Kansas City Termite Inspection | Expert Termite Inspections
Inspecting For Subterranean Termites
Inspecting For Termites
Termites are found top-to-bottom inside and outside a home.
Carry a flashlight and long screwdriver to tap or poke soft wood.
This is what you’re looking for:
- Shelter tubes (long mud trails filled with termites) coming up from the ground along the exterior of the home
- Discarded wings outside your home
- Mud tubes or damaged wood along the floor and walls of your garage
- Mud tubes and damaged wood at the sill plate, rim joist, and floor joists around your crawlspace or basement
- Mud tubes causing paint to bubble and peel
How to Keep Them Away
- Don’t store wood on the ground
- Create a 1″- 2″ gap between any siding and the soil
- Keep crawlspace vents open to minimize moisture and humidity
- Divert water away from your foundation.
- Seal foundation cracks and gaps
- Keep vines, bushes, and flowers trimmed away from siding
Damage And Risks
Subterranean termites are considered the most damaging of all termite species and cause a big chunk of the nearly $5B in property damage insects cause each year.
A typical colony can have between 60,000 and 2,000,000 termites and a small colony can eat 2 to 3 feet of 2×4 per year.
Their damage is NOT normally covered by homeowner’s insurance.
What to Do If You Have Them
Buy an anteater (just kidding).
Call a professional pest control company. There’s nothing you can do to stop them since their nest is underground.
The most comprehensive treatment is a combination of both chemicals (to stop them) and bait traps (to keep them away).
The typical cost is $500-$2000 depending on the size of the colony and the type of treatment you choose.
Inspecting For Carpenter Ants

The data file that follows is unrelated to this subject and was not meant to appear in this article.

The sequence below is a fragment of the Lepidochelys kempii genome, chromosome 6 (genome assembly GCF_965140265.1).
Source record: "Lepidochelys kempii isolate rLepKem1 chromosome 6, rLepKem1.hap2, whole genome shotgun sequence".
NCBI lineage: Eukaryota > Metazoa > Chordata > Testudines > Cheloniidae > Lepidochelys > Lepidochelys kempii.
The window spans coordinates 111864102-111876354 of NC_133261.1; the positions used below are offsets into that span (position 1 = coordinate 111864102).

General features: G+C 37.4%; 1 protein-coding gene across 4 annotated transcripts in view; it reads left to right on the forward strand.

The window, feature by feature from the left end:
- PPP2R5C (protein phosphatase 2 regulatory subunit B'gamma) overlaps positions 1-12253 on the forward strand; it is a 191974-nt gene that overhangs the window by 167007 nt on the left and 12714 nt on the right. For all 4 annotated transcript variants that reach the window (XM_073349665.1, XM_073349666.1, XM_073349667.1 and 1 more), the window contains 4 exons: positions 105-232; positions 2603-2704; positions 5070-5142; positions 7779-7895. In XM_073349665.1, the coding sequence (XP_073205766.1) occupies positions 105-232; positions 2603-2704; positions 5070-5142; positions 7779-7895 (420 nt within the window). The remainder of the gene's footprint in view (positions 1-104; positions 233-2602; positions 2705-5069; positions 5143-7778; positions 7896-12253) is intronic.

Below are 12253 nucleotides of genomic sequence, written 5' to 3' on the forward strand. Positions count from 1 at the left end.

They will usually build nests in dead tree stumps, old firewood, and rotten fence posts.
They get inside homes by crawling through bushes, holes, and foundation cracks; and along power lines and tree limbs.
Inside, you’ll find piles of frass (looks like sawdust mixed with insect parts) sitting in front of small holes in walls, doors, and windows as they ruin the hidden wooden parts of your home.
If you think you have an infestation, play it safe and call a professional pest control company. Treatment for carpenter ants is different from termites so a professional can tell you what you’re up against and help you create a plan to remove them.
This least common culprit is also the least destructive but no less annoying because they look like bumblebees.
What They Look Like
Hairy top and smooth bottom. That’s the easiest way to tell the difference between them and a bumblebee.
Females have a stinger, but males don’t.
Inspecting For Carpenter Bees
You’ll see them buzzing around your home. These are not social insects so there won’t be a hive, just a single solitary bee trying to get by.
They also create smooth, round holes the size of a dime in siding, trim, wood posts, fences, and tree branches.
To add insult to injury, Carpenter bee larvae are a food source for woodpeckers.
Damage And Risks
They make holes in wood (the average depth is 6” long but some can as long as 10 feet), which is never good. If ignored or undiscovered this can cause structural damage to the wood over time.
Females have stingers but only sting when threatened. Males are territorial and will try to buzz you away, but without stingers they can’t hurt you.
What To Do If You Have Them
A few things:
- There is insecticide for this critter so there’s no need to call a pest control company in a panic. Just treat the hole, don’t seal it, and let the formula do its thing (better yet, follow the directions on the label). After awhile you can seal the hole.
- If you continue seeing them or they keep coming back, call a pro. They’ll help you get rid of them.
- Paint or stain exposed wood. Carpenter bees have been known to avoid treated or painted wood.
- Last, seal open cracks with silicone-based caulking so they don’t have a place to hide.
Frequently Asked Questions
I’ve been inspecting for wood destroying insects (in Kansas City that’s primarily termites, carpenter ants, and carpenter bees) for as long as I’ve done home inspections.
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